Buying An Older Home? What Every First-Time Home Buyer Should Know About Lead Contamination

Posted on: 27 September 2016

Buying a home is a proud moment for any family and even more so for the first-time home buyer. But if the home is one that has been contaminated by lead, the dream of home ownership can quickly become a nightmare for the family living there. If the home was built later than 1978, home buyers can be assured that lead-based paints were not used in the construction process, but those considering homes that were built in the decades prior to that time frame should be aware of the likelihood that some level of lead contamination is likely to exist. In addition, it is important to know how to tell if the threat has been dealt with or whether the risk still exists in the home. If you are a first-time home buyer who would like to learn more about lead contamination and the threat it can hold for your family, the following information can help address these concerns. 

Basic lead exposure facts

According to recently compiled statistics published by the Centers for Disease Control and Prevention (CDC) there are currently at least four million households in the United States where children are at risk from exposure to high levels of lead in their home environment. This type of exposure often occurs with no symptoms, even though it is known to be a serious health issue. By the time lead exposure is suspected, children may already have dangerously high lead levels and be experiencing serious physical and developmental issues

The most commonly known forms of lead exposure in the home usually result from:

  • lead found in the home's water supply due to old plumbing pipes or fixtures that contain lead
  • lead-based paint on the surfaces of the home, especially when the paint is deteriorated or disturbed, causing it to flake or emit particles that can be eaten or inhaled by children
  • lead found in the soil around the home that may be tracked into the home and ingested or inhaled by children
  • lead contamination of food through lead exposure in cooking or eating vessels

Even though lead-based paint didn't became illegal for use in residential housing until 1978, its usage was tapering off in homes built before that. In fact, according to information provided by the Environmental Protection Agency (EPA), only about 24% of homes built between 1960 and 1977 are likely to contain lead-based paint, while as many as 69% percent of homes built between 1940 and 1959 contain lead-based paint and approximately 87% percent of homes built before 1940 are believed to contain lead-based paint.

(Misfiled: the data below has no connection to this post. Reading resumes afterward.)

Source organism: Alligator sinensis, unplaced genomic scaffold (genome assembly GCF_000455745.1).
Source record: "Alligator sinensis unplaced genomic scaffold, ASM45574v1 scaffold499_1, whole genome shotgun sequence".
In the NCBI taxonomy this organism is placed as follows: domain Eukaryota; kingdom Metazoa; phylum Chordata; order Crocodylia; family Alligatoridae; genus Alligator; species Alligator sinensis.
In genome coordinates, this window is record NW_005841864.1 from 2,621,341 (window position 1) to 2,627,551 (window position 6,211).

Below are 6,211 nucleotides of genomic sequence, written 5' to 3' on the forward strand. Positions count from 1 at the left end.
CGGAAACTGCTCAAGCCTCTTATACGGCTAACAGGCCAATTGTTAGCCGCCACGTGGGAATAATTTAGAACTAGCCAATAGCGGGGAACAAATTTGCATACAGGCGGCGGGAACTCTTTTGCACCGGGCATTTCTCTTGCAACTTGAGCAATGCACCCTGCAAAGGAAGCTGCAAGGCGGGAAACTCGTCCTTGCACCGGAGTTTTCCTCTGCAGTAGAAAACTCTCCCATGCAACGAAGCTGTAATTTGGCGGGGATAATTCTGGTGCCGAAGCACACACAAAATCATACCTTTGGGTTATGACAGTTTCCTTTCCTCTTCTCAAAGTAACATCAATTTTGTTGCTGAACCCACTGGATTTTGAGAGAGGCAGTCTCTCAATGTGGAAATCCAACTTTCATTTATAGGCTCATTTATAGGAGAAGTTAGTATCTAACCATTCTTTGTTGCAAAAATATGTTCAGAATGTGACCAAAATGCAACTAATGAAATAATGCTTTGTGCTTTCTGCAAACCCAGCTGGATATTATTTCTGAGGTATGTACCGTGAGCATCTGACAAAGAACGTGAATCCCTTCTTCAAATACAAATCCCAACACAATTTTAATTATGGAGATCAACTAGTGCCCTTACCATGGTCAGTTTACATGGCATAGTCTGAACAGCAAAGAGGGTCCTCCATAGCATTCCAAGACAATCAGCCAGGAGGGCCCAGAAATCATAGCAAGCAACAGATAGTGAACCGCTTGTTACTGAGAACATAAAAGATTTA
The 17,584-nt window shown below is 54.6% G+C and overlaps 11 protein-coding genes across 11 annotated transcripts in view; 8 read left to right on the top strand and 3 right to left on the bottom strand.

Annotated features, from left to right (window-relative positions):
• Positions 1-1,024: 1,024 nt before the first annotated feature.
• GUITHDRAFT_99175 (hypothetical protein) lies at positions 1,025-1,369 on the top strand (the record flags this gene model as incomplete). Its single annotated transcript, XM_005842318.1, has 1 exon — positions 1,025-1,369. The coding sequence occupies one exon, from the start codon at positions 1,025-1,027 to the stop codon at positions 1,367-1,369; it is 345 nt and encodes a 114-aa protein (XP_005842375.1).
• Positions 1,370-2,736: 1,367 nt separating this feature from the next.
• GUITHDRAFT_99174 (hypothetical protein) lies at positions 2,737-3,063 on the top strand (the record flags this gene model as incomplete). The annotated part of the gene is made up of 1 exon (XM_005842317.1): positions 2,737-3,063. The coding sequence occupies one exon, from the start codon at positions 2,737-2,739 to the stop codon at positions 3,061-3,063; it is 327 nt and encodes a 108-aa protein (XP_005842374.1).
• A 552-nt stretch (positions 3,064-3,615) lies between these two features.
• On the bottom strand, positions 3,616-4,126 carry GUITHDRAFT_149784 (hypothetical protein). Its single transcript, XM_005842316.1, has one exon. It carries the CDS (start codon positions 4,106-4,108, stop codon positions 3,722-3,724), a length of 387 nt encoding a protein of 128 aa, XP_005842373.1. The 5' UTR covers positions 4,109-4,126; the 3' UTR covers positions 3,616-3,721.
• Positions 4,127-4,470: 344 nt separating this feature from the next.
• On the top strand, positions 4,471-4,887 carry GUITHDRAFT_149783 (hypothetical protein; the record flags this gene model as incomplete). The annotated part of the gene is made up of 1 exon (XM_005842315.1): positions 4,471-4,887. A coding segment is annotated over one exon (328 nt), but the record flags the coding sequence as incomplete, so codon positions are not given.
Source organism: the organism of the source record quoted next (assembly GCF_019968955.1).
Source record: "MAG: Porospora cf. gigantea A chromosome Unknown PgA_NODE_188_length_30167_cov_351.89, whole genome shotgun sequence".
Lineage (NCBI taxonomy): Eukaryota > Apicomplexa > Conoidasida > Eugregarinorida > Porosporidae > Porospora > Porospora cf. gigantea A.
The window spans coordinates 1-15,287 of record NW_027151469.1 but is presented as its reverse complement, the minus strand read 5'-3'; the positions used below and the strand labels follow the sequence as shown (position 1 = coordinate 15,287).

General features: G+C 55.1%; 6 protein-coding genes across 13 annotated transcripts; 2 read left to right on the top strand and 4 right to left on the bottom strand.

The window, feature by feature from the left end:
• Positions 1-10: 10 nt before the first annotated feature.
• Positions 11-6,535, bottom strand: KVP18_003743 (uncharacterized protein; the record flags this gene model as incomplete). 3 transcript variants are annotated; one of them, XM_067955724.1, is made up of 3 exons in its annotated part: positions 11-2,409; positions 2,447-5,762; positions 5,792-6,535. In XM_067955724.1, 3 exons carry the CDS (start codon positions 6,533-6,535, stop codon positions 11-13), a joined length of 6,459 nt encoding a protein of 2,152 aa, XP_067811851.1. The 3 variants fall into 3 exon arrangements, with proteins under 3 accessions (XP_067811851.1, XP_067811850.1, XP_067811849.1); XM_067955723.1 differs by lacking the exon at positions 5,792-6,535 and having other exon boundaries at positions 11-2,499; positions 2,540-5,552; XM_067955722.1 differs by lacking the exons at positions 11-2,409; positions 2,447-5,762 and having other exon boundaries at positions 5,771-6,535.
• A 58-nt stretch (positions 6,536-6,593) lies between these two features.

How home buyers can decrease the risks

Even though older homes can carry a higher risk of containing lead-based paint, home buyers who are interested in purchasing a home built before 1978 can take steps to determine the level of risk before purchasing. 

The first step in assessing the risk of lead can be done by buyers while viewing the home before making an offer to purchase. Look for damaged surfaces where layers of paint are chipping, flaking, or peeling away and exposing older paint underneath, both inside and outside the home. In addition, check windowsills for paint flakes or dust and look for cracks in the ceilings and walls that may allow the dust from old layers of lead-based paint to filter down onto surfaces in the room.

While older homes that have been completely repainted do offer less risk because the lead-based paint is encapsulated behind the fresh paint, buyers should still consider additional testing to ensure the home will safe for their children to occupy. To have this type of lead testing done, consider hiring a state-certified inspector who can accurately test the home for the presence of lead-based paint, as well as provide you with a written risk assessment that offers additional information about the issue and suggestions for dealing with it. 

Buyers can choose to make their offer on the home contingent upon this type of lead-based assessment. By doing this, they can negotiate possible solutions with the seller if lead-based paint is found in the home or retain the option of dissolving the sales contract, should those negotiations fail.